Recent research shows that, in addition to pumping out absurd amounts of CO2 and contributing to irreversible global climate change, our tailpipe emissions have a far worse local impact than we had imagined. According to a study by the Universities of Oxford and Bath, Nitrogen Oxide (NOx) and particulates from diesel exhausts contributing directly to approximately 10,000 premature deaths per year. This doesn’t take into account the costs of treating patients with pollution-related respiratory illnesses, these combined with the death toll costing the NHS anything between £22.6 billion and £71.3 billion per year. Now, some cynics might say that the massive disparity in these figures makes them unreliable, but it is largely due to the range in cause-effect analysis techniques used by the researchers. It should not detract from the fact that the £22.6 billion at the lower end is, actually, still quite a lot of taxpayer money. Whichever way you view it, continued use of internal combustion engines is racking up the financial burden on society.
By 2032, here in Scotland all brand new cars will have to be either fully electric (EVs), hybrid, plug-in hybrid (PHEV) or another type of ultra-low emission vehicle (ULEV).
Now is a better time than ever to start the shift in driving preferences. Below is a comprehensive, myth-busting breakdown of everything you wanted to know about the use of electric vehicles (EVs).
The driving range is probably longer than you thought – and with battery technology getting better by the day, so the ranges of new EVs are getting longer. The new Nissan Leaf, for example, has a range of 168 miles, and using a rapid charger it can take on 80% of its full charge in between 40 and 60 minutes. For inner and intra city driving, that should be sufficient for most of the population. Plus, planning longer journeys around locations of rapid chargers ensures a stress-free journey with the added bonus of an hour’s dinner break.
Electric vehicles are pretty affordable upfront, and when you consider your potential financial savings on fuel, the overall monetary benefit is striking. According to PodPoint, it only costs around £3.64 to charge your vehicle at home, giving you 150 miles to play with. Consider how much the diesel would cost to get you this far: with current fuel prices and a car which does 47mpg, that’s around £20. For an annual mileage of 15,000, the diesel car costs you £2000. ‘Fuelling’ an electric vehicle according to these figures, on the other hand, would take just £364 out of your pocket across the whole year. That figure is at the high end of what it would cost, since it ignores the fact that many charge points in Scotland are completely free!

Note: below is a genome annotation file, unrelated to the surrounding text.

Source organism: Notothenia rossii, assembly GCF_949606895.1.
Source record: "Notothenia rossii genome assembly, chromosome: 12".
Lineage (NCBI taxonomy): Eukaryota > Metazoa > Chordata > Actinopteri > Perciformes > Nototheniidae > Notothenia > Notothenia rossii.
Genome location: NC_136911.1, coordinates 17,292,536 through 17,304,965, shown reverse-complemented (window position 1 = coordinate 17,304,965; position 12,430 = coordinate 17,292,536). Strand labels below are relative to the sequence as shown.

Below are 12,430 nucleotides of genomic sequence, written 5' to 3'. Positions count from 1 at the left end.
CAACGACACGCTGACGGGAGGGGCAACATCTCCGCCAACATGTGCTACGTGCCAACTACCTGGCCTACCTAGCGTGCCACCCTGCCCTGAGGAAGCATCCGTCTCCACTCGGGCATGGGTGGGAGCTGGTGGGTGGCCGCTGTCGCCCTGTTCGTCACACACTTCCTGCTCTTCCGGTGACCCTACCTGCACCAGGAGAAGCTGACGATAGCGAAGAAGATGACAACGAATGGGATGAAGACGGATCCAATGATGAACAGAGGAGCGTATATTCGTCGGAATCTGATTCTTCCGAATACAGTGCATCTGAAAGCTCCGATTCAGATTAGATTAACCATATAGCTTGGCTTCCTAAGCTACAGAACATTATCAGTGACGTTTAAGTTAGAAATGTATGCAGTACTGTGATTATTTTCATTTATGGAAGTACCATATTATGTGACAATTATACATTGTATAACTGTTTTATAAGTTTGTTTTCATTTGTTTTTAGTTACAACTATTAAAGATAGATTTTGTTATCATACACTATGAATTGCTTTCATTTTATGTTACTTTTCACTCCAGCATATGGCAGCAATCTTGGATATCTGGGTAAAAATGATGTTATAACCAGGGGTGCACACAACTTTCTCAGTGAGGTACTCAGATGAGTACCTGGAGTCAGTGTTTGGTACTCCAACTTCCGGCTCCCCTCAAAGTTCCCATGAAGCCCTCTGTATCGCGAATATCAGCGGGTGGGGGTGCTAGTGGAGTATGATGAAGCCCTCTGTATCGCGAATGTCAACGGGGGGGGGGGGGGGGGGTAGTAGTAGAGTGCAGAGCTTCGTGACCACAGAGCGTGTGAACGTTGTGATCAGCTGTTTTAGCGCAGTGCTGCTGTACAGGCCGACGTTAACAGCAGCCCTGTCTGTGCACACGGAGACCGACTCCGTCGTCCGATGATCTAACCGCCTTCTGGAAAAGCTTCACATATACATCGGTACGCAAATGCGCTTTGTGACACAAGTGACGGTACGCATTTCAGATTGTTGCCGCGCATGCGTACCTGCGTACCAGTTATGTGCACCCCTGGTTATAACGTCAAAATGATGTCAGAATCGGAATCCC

The MacDonalds Brothers Butchers in Pitlochry show us a fantastic example of how switching a small fleet to electric can return a massive saving. Home Energy Scotland expect that the small business will save over £11,000 this year, following the replacement of two vans and a Volkswagen Golf with similar-sized electric vehicles!
There are charge points located all over Scotland, so range anxiety need not be a factor. Go to Charge Places Scotland to see which ones are closest to the places that you regularly visit. It might surprise you to learn that, despite being so remote, the Western Isles have some of the best charging infrastructure in the country. With more and more appearing all the while, EV charging is surely just as convenient as driving to your nearest fuel station.
With most car manufacturers bringing out electric models, the industry is set to skyrocket and we are already seeing the buds of innovation as EV-Photovoltaic couplings begin to be developed. Get in there early and help drive this revolution in mainstream motoring!
In the waiting period leading up to the day where you make the switch, you can still take measures to reduce your carbon footprint and that of your company. In doing so, you might even cut costs by as much as 15% simply by driving your internal combustion vehicle smoothly and smartly. Acceleration and drag are the two biggest drains on your fuel tank, but the driver can minimise these. For example, greater anticipation of the road ahead will ensure fuel-saving smooth decelerations: stamping out sharp braking decreases the need for reacceleration, which guzzles precious fuel. When you do reaccelerate, doing so steadily and changing up gears before 2000RPM (or 2500RPM for diesel) ensures that you’re not outputting unnecessary particulates. Plus, simply slowing down to just below the national speed limit on the motorway dramatically reduces the air resistance on your vehicle. Ask yourself, do you really need to be driving fast? You could save as much as 23% of your fuel if you’re the driver of a large diesel van, and you slow down from 75mph to 60mph. Taking your time also makes your journey safer for you and all other road users.
Consider booking your drivers onto an Energy Saving Trust approved FuelGood Driver Training course. Through assessment of each individual’s driving habits, a FuelGood trainer can advise tailored behaviour changes to improve driving efficiency. Administered by professional instructors, the success of these courses is in the statistics: amongst the drivers who undertook FuelGood Driver Training in Scotland during the 2017-18 financial year, the average MPG increase was 16.6%. The associated cost saving, for an assumed average mileage range of 10,000 miles per year per driver, is a significant 13.5%. Not bad at all.
For further information call 0800 0931 669 or visit Energy Saving Trust.